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  • “We must eliminate aluminium smelter byproducts sustainably to move up the hierarchy of waste management,” Phil Black, Vice President, Aluminium Industry Development, Regain Materials
  • Interviewee
    “We must eliminate aluminium smelter byproducts sustainably to move up the hierarchy of waste management,” Phil Black, Vice President, Aluminium Industry Development, Regain Materials
    CATEGORY
    Interview
    INTERVIEW DATE
    13/Jan/2016
    SOURCE
    AlCircle.com
    DETAIL
    Regain Materials is a new-age green technology and mineral trading enterprise. It provides aluminum smelters with a proprietary safe, sustainable and secure solution for Spent Pot Lining by eliminating the cyanide and dangerous gas hazards related to aluminium smelting - with no residual material. At a time when industrial ecology is gaining significance worldwide, especially after COP 21 acknowledged the importance of sustainable development in aluminium industry, Regain's endeavour to remain committed to environmental sustainability definitely deserves to be applauded.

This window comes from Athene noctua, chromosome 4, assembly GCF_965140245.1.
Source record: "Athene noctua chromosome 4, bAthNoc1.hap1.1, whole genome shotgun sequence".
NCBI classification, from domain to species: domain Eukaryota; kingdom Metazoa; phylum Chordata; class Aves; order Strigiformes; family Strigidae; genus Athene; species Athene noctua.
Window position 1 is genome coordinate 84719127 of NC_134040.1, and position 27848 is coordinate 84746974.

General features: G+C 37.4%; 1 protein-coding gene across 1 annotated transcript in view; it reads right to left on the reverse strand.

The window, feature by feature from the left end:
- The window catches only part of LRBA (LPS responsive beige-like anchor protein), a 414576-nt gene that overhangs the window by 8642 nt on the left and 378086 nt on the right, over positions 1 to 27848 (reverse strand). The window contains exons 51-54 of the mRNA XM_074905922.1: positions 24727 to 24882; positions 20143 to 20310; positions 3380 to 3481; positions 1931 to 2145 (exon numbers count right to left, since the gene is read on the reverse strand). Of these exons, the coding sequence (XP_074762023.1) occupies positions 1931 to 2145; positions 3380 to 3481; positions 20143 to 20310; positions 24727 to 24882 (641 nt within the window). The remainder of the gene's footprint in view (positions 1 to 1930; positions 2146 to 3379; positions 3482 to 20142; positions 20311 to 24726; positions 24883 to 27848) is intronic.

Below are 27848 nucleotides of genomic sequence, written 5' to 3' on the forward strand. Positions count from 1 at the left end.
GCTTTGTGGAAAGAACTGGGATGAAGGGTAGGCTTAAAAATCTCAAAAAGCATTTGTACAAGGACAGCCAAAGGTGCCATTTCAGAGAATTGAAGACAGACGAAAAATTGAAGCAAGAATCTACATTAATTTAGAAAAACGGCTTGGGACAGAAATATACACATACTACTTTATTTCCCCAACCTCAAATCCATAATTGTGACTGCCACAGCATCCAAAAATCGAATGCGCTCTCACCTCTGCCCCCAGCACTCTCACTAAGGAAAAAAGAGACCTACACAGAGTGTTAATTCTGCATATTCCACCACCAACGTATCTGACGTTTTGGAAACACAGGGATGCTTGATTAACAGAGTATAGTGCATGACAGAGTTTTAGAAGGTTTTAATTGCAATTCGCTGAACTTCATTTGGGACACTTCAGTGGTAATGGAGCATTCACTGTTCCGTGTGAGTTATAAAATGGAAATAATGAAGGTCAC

Phil Black has 22 years of working experience in the aluminium industry in the field of cast house, refractories, potrooms, carbon bake, dry scrubbing, anode delivery, pot delining, smelter construction, smelter technical and financial assessment and environmental projects at 16 smelters in 12 countries. He now works for Regain Services Pty Ltd as Vice President of Aluminium Industry Development. Phil’s role is to seek new sources of spent potlining to meet the growing demand for Regain’s mineralizing products. He spoke to AlCircle about the importance of sustainability in aluminium industry and how Regain has been generating value for the same with the help of its cutting-edge Spent Potlining solution.